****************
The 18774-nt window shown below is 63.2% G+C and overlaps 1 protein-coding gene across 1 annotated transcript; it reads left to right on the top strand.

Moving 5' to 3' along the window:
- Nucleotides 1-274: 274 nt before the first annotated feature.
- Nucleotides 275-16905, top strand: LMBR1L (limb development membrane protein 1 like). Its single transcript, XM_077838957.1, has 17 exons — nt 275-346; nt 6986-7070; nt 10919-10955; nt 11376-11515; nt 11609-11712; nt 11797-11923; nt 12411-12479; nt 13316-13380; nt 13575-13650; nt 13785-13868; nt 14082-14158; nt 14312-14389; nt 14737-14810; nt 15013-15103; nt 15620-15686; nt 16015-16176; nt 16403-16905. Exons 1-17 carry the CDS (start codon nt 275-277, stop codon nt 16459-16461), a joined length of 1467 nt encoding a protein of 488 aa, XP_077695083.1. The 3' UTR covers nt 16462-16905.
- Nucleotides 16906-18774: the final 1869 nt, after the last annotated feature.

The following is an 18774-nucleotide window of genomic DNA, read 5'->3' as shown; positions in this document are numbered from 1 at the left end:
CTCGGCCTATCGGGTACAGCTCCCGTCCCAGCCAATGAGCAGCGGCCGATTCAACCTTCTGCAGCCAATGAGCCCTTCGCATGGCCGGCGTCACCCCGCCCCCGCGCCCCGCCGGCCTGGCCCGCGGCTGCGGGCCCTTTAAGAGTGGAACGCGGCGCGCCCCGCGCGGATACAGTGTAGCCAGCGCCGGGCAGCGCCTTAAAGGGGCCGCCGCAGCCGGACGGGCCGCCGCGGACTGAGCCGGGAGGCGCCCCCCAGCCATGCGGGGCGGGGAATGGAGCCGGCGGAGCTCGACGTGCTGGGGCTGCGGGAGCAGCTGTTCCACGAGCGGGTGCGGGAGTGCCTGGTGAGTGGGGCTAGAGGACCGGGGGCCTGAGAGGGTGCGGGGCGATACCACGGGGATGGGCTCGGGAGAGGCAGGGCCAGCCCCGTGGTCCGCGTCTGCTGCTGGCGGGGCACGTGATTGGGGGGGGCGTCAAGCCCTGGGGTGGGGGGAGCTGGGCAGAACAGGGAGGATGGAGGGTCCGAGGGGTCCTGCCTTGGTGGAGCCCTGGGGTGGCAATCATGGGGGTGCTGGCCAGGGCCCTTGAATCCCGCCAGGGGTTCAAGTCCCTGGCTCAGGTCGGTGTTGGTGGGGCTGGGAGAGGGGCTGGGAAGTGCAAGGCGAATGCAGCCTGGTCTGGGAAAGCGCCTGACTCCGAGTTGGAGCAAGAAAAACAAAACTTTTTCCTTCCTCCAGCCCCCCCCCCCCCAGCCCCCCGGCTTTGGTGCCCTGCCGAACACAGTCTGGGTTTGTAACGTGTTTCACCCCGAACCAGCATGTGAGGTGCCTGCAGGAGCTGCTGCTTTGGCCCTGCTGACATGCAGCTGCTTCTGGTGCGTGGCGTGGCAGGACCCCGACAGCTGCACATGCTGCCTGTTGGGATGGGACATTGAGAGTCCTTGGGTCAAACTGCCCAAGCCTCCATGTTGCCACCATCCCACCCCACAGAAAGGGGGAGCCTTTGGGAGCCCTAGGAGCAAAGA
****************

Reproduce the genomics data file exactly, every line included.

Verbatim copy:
The 18774-nt window shown below is 63.2% G+C and overlaps 1 protein-coding gene across 1 annotated transcript; it reads left to right on the top strand.

Moving 5' to 3' along the window:
- Nucleotides 1-274: 274 nt before the first annotated feature.
- Nucleotides 275-16905, top strand: LMBR1L (limb development membrane protein 1 like). Its single transcript, XM_077838957.1, has 17 exons — nt 275-346; nt 6986-7070; nt 10919-10955; nt 11376-11515; nt 11609-11712; nt 11797-11923; nt 12411-12479; nt 13316-13380; nt 13575-13650; nt 13785-13868; nt 14082-14158; nt 14312-14389; nt 14737-14810; nt 15013-15103; nt 15620-15686; nt 16015-16176; nt 16403-16905. Exons 1-17 carry the CDS (start codon nt 275-277, stop codon nt 16459-16461), a joined length of 1467 nt encoding a protein of 488 aa, XP_077695083.1. The 3' UTR covers nt 16462-16905.
- Nucleotides 16906-18774: the final 1869 nt, after the last annotated feature.

The following is an 18774-nucleotide window of genomic DNA, read 5'->3' as shown; positions in this document are numbered from 1 at the left end:
CTCGGCCTATCGGGTACAGCTCCCGTCCCAGCCAATGAGCAGCGGCCGATTCAACCTTCTGCAGCCAATGAGCCCTTCGCATGGCCGGCGTCACCCCGCCCCCGCGCCCCGCCGGCCTGGCCCGCGGCTGCGGGCCCTTTAAGAGTGGAACGCGGCGCGCCCCGCGCGGATACAGTGTAGCCAGCGCCGGGCAGCGCCTTAAAGGGGCCGCCGCAGCCGGACGGGCCGCCGCGGACTGAGCCGGGAGGCGCCCCCCAGCCATGCGGGGCGGGGAATGGAGCCGGCGGAGCTCGACGTGCTGGGGCTGCGGGAGCAGCTGTTCCACGAGCGGGTGCGGGAGTGCCTGGTGAGTGGGGCTAGAGGACCGGGGGCCTGAGAGGGTGCGGGGCGATACCACGGGGATGGGCTCGGGAGAGGCAGGGCCAGCCCCGTGGTCCGCGTCTGCTGCTGGCGGGGCACGTGATTGGGGGGGGCGTCAAGCCCTGGGGTGGGGGGAGCTGGGCAGAACAGGGAGGATGGAGGGTCCGAGGGGTCCTGCCTTGGTGGAGCCCTGGGGTGGCAATCATGGGGGTGCTGGCCAGGGCCCTTGAATCCCGCCAGGGGTTCAAGTCCCTGGCTCAGGTCGGTGTTGGTGGGGCTGGGAGAGGGGCTGGGAAGTGCAAGGCGAATGCAGCCTGGTCTGGGAAAGCGCCTGACTCCGAGTTGGAGCAAGAAAAACAAAACTTTTTCCTTCCTCCAGCCCCCCCCCCCCCAGCCCCCCGGCTTTGGTGCCCTGCCGAACACAGTCTGGGTTTGTAACGTGTTTCACCCCGAACCAGCATGTGAGGTGCCTGCAGGAGCTGCTGCTTTGGCCCTGCTGACATGCAGCTGCTTCTGGTGCGTGGCGTGGCAGGACCCCGACAGCTGCACATGCTGCCTGTTGGGATGGGACATTGAGAGTCCTTGGGTCAAACTGCCCAAGCCTCCATGTTGCCACCATCCCACCCCACAGAAAGGGGGAGCCTTTGGGAGCCCTAGGAGCAAAGA